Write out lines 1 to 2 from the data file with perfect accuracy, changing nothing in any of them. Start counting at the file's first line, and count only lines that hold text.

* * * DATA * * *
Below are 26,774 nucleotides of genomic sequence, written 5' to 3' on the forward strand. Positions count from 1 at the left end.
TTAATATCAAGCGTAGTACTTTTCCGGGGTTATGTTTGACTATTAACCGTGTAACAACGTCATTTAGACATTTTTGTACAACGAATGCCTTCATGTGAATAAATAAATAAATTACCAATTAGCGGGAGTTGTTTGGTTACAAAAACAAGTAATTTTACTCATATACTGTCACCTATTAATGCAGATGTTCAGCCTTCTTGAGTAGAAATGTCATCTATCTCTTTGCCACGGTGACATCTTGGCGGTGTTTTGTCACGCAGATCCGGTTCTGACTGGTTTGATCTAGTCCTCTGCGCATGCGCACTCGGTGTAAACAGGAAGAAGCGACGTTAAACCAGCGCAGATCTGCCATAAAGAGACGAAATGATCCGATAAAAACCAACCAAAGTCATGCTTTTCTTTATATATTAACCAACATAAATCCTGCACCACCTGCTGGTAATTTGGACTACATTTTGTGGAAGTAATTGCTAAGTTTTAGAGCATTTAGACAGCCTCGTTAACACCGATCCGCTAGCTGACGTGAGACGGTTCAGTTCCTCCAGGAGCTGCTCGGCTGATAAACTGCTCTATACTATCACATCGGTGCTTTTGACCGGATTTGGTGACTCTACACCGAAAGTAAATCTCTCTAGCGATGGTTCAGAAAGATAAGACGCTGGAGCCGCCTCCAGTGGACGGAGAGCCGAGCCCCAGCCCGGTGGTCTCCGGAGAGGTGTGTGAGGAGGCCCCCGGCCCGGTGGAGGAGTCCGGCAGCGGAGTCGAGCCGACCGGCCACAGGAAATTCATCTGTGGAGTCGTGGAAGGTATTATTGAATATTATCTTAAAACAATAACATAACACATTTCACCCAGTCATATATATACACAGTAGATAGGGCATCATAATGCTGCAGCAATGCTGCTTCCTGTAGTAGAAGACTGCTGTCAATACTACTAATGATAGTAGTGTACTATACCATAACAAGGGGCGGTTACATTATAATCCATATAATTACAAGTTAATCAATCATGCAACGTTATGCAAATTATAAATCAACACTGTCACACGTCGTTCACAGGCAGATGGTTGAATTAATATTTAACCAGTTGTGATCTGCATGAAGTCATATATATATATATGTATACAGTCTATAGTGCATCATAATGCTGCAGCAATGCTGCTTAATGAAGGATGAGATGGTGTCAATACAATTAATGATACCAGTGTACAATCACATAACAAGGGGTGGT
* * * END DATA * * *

Below are 26,774 nucleotides of genomic sequence, written 5' to 3' on the forward strand. Positions count from 1 at the left end.
TTAATATCAAGCGTAGTACTTTTCCGGGGTTATGTTTGACTATTAACCGTGTAACAACGTCATTTAGACATTTTTGTACAACGAATGCCTTCATGTGAATAAATAAATAAATTACCAATTAGCGGGAGTTGTTTGGTTACAAAAACAAGTAATTTTACTCATATACTGTCACCTATTAATGCAGATGTTCAGCCTTCTTGAGTAGAAATGTCATCTATCTCTTTGCCACGGTGACATCTTGGCGGTGTTTTGTCACGCAGATCCGGTTCTGACTGGTTTGATCTAGTCCTCTGCGCATGCGCACTCGGTGTAAACAGGAAGAAGCGACGTTAAACCAGCGCAGATCTGCCATAAAGAGACGAAATGATCCGATAAAAACCAACCAAAGTCATGCTTTTCTTTATATATTAACCAACATAAATCCTGCACCACCTGCTGGTAATTTGGACTACATTTTGTGGAAGTAATTGCTAAGTTTTAGAGCATTTAGACAGCCTCGTTAACACCGATCCGCTAGCTGACGTGAGACGGTTCAGTTCCTCCAGGAGCTGCTCGGCTGATAAACTGCTCTATACTATCACATCGGTGCTTTTGACCGGATTTGGTGACTCTACACCGAAAGTAAATCTCTCTAGCGATGGTTCAGAAAGATAAGACGCTGGAGCCGCCTCCAGTGGACGGAGAGCCGAGCCCCAGCCCGGTGGTCTCCGGAGAGGTGTGTGAGGAGGCCCCCGGCCCGGTGGAGGAGTCCGGCAGCGGAGTCGAGCCGACCGGCCACAGGAAATTCATCTGTGGAGTCGTGGAAGGTATTATTGAATATTATCTTAAAACAATAACATAACACATTTCACCCAGTCATATATATACACAGTAGATAGGGCATCATAATGCTGCAGCAATGCTGCTTCCTGTAGTAGAAGACTGCTGTCAATACTACTAATGATAGTAGTGTACTATACCATAACAAGGGGCGGTTACATTATAATCCATATAATTACAAGTTAATCAATCATGCAACGTTATGCAAATTATAAATCAACACTGTCACACGTCGTTCACAGGCAGATGGTTGAATTAATATTTAACCAGTTGTGATCTGCATGAAGTCATATATATATATATGTATACAGTCTATAGTGCATCATAATGCTGCAGCAATGCTGCTTAATGAAGGATGAGATGGTGTCAATACAATTAATGATACCAGTGTACAATCACATAACAAGGGGTGGT